"You're walking in the woods. There's no one around, And your phone is dead. Out of the corner of your eye you spot him... " This is how Rob Cantor's YouTube hit starts. Is this the bohemian rhapsody of the 21-st century?
"You're walking in the woods.
There's no one around,
And your phone is dead.
Out of the corner of your eye you spot him... "
This is how Rob Cantor's YouTube hit starts. Is this the bohemian rhapsody of the 21-st century?
This unusual artwork including dancing performance, choir, string quartet and captivating text created by singer and songwriter Rob Cantor keeps you watching the video in one breath. Although, the name of Shia LaBeouf, performing as a villain in a number of movies, already suggests a cold-blooded ending of the video, you still hope for some positive finale. Rob Cantor gives an exclusive interview to Artdependence Magazine about his video, career, "Not a trampoline" album and future plans.
Artdependence Magazine: Since you are a multitalented artist, we would like to ask you what your education is? Actor - musician - singer - ....)?
Rob Cantor: I've been writing and performing music my whole life. I used to act back in high school, but that slowed down when I got more serious about music. My college degree is in Cellular and Molecular Biology - seems comically unrelated to my life nowadays. Back then, I was planning to go to medical school, but after undergrad, I decided on following my love for music instead.
AD: Are there artists that have a big influence on you?
RC: Yes. Way too many to list here, but first on the list is, of course, the Beatles.
AD: What was the first "milestone" in your career that made things happen?
RC: I play in a band called Tally Hall, and we formed in 2003 at the University of Michigan. There's a bar near campus called the Blind Pig; it's the preeminent rock club in town. When we started the band, our big goal was to sell out the Blind Pig. It seemed damn near impossible -- 450 people at one show?! Almost ludicrous. Within a year or two, we managed to pull it off, and the show was one of the most enjoyable nights of my life. I felt a tremendous sense of accomplishment. It was a small but meaningful milestone for me.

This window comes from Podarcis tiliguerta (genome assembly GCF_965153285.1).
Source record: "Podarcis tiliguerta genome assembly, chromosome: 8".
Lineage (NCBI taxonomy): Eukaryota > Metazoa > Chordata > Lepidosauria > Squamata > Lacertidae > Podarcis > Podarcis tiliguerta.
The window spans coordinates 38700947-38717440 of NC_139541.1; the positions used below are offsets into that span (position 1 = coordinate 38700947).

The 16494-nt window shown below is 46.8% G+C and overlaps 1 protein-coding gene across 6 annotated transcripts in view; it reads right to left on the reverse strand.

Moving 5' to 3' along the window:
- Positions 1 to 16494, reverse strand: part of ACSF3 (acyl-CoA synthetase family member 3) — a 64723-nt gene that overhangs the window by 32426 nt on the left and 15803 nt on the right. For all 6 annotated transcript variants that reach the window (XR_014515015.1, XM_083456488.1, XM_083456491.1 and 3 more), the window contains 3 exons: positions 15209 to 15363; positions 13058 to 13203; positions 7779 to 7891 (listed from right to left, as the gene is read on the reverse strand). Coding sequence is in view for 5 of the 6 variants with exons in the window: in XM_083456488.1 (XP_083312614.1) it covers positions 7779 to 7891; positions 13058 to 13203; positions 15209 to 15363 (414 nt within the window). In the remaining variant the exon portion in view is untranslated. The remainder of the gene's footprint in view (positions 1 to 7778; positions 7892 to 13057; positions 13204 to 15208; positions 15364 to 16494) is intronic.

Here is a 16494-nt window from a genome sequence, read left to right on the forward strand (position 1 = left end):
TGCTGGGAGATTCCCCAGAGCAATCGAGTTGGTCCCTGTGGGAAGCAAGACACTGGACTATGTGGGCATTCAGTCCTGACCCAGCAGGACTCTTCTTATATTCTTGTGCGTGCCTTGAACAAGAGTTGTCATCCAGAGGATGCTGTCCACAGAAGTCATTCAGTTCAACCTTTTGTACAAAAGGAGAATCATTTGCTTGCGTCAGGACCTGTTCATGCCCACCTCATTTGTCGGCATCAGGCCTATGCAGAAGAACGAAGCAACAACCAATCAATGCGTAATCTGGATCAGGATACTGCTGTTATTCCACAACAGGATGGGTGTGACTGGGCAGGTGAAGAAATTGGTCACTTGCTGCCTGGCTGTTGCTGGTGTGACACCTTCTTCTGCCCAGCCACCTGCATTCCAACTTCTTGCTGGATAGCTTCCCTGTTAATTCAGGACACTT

AD: Your album, "Not a trampoline" has a variety of songs, was this album written around one theme or is it a collection of different songs?
RC: It's a collection of songs I wrote between the last Tally Hall tour (2011) and my move to Los Angeles (2013). To me, it's a document of those couple years of my life, but hopefully it has some personal meaning for people who listen to it as well.
AD: How did you realize a mega production, the YouTube hit "Actual cannibal Shia Leboeuf"? It looks a complicated endeavour, including the choir, dancers, musicians, Shia Leboeuf himself?
RC: It was a long, challenging process to make the video. I was very lucky to have an extremely talented and resourceful partner in Scott Uhlfelder, with whom I put the whole thing together. We had a vision for what we wanted, and, back in June or so, we set about building it brick by brick. Each ensemble and each performer was a conquest unto itself. We worked for months to fill each slot we'd concocted, and to make sure the logistics worked too. In the end, we were able to wrangle just about everything, and I'm grateful to all the people who lent their time and their talent to make that possible.
AD: What are your future plans and you did you think of touring in Europe?
RC: My plan is to make more music and video content for my youtube channel. As of yet, I've never toured in Europe, but I would certainly love to someday!
AD: Good luck further, Rob!
Rob Cantor's personal site is here.
All images © Zach Callahan.
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